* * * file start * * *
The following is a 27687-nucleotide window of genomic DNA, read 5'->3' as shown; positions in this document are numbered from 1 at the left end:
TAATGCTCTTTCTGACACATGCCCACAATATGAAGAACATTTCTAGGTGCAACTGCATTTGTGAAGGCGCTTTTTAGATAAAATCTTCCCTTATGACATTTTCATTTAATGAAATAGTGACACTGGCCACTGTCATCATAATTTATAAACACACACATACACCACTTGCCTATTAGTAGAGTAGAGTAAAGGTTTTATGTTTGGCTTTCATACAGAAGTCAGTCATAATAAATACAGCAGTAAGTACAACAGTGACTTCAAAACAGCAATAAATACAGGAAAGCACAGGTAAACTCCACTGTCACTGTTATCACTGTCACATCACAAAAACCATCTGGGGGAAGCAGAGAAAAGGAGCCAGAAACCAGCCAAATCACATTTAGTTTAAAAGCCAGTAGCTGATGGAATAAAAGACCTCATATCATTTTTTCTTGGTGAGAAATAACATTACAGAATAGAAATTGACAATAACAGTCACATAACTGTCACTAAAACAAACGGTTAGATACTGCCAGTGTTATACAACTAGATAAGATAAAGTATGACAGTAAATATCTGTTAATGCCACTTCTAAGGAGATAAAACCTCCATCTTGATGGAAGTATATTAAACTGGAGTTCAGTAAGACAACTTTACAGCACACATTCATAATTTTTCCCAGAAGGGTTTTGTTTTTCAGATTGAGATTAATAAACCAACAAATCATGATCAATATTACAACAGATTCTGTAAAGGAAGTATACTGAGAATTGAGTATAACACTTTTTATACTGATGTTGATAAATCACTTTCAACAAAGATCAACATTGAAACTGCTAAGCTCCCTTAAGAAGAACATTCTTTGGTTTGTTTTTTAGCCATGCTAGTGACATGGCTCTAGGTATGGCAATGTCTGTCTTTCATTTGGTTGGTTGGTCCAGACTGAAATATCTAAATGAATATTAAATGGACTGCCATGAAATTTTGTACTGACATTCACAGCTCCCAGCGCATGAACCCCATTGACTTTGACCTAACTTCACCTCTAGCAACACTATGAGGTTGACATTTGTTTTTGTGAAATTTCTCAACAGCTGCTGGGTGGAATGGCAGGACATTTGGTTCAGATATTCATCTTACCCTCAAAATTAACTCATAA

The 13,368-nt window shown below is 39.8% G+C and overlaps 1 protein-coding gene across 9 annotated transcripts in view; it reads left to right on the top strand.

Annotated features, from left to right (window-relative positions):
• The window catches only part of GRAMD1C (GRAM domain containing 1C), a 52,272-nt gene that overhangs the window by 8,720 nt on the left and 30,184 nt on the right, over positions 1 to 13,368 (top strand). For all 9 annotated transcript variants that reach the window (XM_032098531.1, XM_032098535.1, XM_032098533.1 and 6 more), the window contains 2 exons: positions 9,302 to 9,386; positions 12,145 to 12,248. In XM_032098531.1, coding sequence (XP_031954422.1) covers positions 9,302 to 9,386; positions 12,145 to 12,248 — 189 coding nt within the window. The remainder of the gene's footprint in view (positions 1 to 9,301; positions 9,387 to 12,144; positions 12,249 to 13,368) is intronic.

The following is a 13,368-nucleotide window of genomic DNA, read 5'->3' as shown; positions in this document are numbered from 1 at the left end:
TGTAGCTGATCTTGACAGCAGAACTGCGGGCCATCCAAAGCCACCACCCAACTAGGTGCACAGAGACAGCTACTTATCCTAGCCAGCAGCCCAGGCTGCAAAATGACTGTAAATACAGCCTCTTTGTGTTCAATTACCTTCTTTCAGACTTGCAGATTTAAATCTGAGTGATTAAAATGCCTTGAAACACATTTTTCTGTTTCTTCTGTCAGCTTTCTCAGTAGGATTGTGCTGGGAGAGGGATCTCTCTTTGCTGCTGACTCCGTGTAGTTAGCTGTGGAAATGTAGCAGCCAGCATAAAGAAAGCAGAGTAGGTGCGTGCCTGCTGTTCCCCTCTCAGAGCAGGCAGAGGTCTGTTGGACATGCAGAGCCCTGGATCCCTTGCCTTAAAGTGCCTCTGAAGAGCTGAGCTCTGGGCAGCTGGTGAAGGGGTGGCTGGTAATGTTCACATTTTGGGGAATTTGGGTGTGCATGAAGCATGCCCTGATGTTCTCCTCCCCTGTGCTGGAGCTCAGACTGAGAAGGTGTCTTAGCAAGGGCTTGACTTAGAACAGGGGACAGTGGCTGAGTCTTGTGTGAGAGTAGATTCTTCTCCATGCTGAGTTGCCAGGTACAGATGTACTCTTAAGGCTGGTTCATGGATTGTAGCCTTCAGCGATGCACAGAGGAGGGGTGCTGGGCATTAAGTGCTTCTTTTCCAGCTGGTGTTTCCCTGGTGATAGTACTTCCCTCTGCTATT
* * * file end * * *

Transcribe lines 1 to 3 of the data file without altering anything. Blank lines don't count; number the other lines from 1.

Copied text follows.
The following is a 27687-nucleotide window of genomic DNA, read 5'->3' as shown; positions in this document are numbered from 1 at the left end:
TAATGCTCTTTCTGACACATGCCCACAATATGAAGAACATTTCTAGGTGCAACTGCATTTGTGAAGGCGCTTTTTAGATAAAATCTTCCCTTATGACATTTTCATTTAATGAAATAGTGACACTGGCCACTGTCATCATAATTTATAAACACACACATACACCACTTGCCTATTAGTAGAGTAGAGTAAAGGTTTTATGTTTGGCTTTCATACAGAAGTCAGTCATAATAAATACAGCAGTAAGTACAACAGTGACTTCAAAACAGCAATAAATACAGGAAAGCACAGGTAAACTCCACTGTCACTGTTATCACTGTCACATCACAAAAACCATCTGGGGGAAGCAGAGAAAAGGAGCCAGAAACCAGCCAAATCACATTTAGTTTAAAAGCCAGTAGCTGATGGAATAAAAGACCTCATATCATTTTTTCTTGGTGAGAAATAACATTACAGAATAGAAATTGACAATAACAGTCACATAACTGTCACTAAAACAAACGGTTAGATACTGCCAGTGTTATACAACTAGATAAGATAAAGTATGACAGTAAATATCTGTTAATGCCACTTCTAAGGAGATAAAACCTCCATCTTGATGGAAGTATATTAAACTGGAGTTCAGTAAGACAACTTTACAGCACACATTCATAATTTTTCCCAGAAGGGTTTTGTTTTTCAGATTGAGATTAATAAACCAACAAATCATGATCAATATTACAACAGATTCTGTAAAGGAAGTATACTGAGAATTGAGTATAACACTTTTTATACTGATGTTGATAAATCACTTTCAACAAAGATCAACATTGAAACTGCTAAGCTCCCTTAAGAAGAACATTCTTTGGTTTGTTTTTTAGCCATGCTAGTGACATGGCTCTAGGTATGGCAATGTCTGTCTTTCATTTGGTTGGTTGGTCCAGACTGAAATATCTAAATGAATATTAAATGGACTGCCATGAAATTTTGTACTGACATTCACAGCTCCCAGCGCATGAACCCCATTGACTTTGACCTAACTTCACCTCTAGCAACACTATGAGGTTGACATTTGTTTTTGTGAAATTTCTCAACAGCTGCTGGGTGGAATGGCAGGACATTTGGTTCAGATATTCATCTTACCCTCAAAATTAACTCATAA

The 13,368-nt window shown below is 39.8% G+C and overlaps 1 protein-coding gene across 9 annotated transcripts in view; it reads left to right on the top strand.